Electronic Thesis and Dissertation Repository

Degree

Master of Science

Program

Physiology

Supervisor

Dr. Nica Borradaile

Abstract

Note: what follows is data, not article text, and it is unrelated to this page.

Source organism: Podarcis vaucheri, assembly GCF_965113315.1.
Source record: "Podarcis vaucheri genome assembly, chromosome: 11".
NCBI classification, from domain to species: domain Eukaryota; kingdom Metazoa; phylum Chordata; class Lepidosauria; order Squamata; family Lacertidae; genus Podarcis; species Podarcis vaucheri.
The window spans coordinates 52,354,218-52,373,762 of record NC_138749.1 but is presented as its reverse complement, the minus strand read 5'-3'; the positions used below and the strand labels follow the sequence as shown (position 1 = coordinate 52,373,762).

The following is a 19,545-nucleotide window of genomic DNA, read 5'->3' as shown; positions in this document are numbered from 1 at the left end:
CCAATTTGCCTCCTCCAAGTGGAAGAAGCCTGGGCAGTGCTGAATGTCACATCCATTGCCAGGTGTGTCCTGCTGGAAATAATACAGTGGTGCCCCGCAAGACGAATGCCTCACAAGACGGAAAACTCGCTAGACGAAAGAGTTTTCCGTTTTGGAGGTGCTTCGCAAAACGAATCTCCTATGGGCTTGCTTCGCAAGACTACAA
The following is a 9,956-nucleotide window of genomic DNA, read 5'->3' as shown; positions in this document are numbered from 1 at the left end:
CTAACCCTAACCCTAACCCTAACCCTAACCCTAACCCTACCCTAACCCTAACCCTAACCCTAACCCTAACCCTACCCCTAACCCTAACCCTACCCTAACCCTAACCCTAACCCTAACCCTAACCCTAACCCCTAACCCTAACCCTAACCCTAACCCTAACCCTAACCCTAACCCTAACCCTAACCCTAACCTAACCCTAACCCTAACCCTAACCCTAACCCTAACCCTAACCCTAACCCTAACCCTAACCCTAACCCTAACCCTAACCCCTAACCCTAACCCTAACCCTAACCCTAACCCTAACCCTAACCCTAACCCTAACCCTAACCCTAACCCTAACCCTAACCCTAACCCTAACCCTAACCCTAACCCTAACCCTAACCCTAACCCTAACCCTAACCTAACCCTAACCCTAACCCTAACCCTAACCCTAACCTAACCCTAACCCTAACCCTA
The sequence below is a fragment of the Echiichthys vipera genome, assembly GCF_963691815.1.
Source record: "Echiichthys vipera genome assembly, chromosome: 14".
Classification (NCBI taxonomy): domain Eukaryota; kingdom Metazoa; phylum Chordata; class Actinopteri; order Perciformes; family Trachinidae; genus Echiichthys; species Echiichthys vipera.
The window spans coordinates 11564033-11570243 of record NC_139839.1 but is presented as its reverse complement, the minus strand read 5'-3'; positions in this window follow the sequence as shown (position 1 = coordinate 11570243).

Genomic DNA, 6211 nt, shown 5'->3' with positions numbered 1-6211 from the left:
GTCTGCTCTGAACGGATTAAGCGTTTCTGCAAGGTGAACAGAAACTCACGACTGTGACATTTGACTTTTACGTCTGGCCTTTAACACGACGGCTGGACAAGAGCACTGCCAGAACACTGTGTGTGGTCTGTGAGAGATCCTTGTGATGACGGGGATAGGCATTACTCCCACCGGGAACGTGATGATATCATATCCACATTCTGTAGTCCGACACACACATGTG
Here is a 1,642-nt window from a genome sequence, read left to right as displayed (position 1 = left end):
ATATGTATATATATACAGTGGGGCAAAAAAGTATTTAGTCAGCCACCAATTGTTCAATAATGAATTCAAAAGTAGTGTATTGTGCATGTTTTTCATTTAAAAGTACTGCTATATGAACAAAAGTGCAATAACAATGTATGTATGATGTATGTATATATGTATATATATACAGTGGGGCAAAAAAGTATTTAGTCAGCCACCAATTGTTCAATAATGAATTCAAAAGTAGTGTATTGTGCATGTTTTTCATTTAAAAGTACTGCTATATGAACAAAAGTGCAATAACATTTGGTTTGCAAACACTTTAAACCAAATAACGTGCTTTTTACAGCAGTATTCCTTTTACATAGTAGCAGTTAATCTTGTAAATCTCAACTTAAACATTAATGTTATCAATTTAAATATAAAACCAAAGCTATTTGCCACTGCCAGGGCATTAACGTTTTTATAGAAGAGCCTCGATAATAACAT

Niacin can reduce vascular disease risk, but its mechanism of action is controversial, and may not be dependent on systemic lipid modifying effects. This thesis tested the hypothesis that niacin directly improves endothelial cell function under lipotoxic and low oxygen conditions, as seen in ischemic conditions during metabolic syndrome, and investigated the potential mechanism involved. Human microvascular endothelial cell (HMVEC) survival was reduced by exposure to excess fatty acids under both normoxic and low oxygen conditions. Angiogenic function, as determined by tube formation on Matrigel, was impaired during fatty acid overload under either normoxic or low oxygen conditions. These effects were prevented by pretreatment with niacin, at a pharmacologically relevant dose, and appeared to be mediated by the niacin receptor, GPR109A, which we have recently shown to be expressed on human endothelial cells. In a mouse model of diet-induced obesity and metabolic syndrome, treatment with niacin improved functional recovery from acute ischemic injury. In conclusion, niacin improved HMVEC angiogenic function under lipotoxic and hypoxic conditions, effects that may translate to improved recovery from peripheral ischemia in vivo.


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